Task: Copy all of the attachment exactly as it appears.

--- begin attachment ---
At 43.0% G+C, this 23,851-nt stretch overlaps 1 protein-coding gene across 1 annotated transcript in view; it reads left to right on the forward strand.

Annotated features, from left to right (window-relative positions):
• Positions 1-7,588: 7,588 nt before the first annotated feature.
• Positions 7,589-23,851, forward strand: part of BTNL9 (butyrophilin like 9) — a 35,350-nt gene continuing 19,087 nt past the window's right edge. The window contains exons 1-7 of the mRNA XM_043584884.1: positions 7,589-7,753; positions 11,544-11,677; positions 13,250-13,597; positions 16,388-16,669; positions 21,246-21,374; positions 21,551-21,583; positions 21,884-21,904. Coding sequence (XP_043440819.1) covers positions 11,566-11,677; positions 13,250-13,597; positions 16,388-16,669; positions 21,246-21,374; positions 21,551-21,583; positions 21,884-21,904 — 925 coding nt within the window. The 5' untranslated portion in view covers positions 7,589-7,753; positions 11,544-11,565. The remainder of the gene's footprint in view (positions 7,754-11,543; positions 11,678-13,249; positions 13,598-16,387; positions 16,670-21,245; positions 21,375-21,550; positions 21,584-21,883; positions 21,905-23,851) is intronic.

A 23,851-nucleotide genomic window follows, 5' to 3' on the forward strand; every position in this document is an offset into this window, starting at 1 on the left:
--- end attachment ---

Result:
At 43.0% G+C, this 23,851-nt stretch overlaps 1 protein-coding gene across 1 annotated transcript in view; it reads left to right on the forward strand.

Annotated features, from left to right (window-relative positions):
• Positions 1-7,588: 7,588 nt before the first annotated feature.
• Positions 7,589-23,851, forward strand: part of BTNL9 (butyrophilin like 9) — a 35,350-nt gene continuing 19,087 nt past the window's right edge. The window contains exons 1-7 of the mRNA XM_043584884.1: positions 7,589-7,753; positions 11,544-11,677; positions 13,250-13,597; positions 16,388-16,669; positions 21,246-21,374; positions 21,551-21,583; positions 21,884-21,904. Coding sequence (XP_043440819.1) covers positions 11,566-11,677; positions 13,250-13,597; positions 16,388-16,669; positions 21,246-21,374; positions 21,551-21,583; positions 21,884-21,904 — 925 coding nt within the window. The 5' untranslated portion in view covers positions 7,589-7,753; positions 11,544-11,565. The remainder of the gene's footprint in view (positions 7,754-11,543; positions 11,678-13,249; positions 13,598-16,387; positions 16,670-21,245; positions 21,375-21,550; positions 21,584-21,883; positions 21,905-23,851) is intronic.

A 23,851-nucleotide genomic window follows, 5' to 3' on the forward strand; every position in this document is an offset into this window, starting at 1 on the left: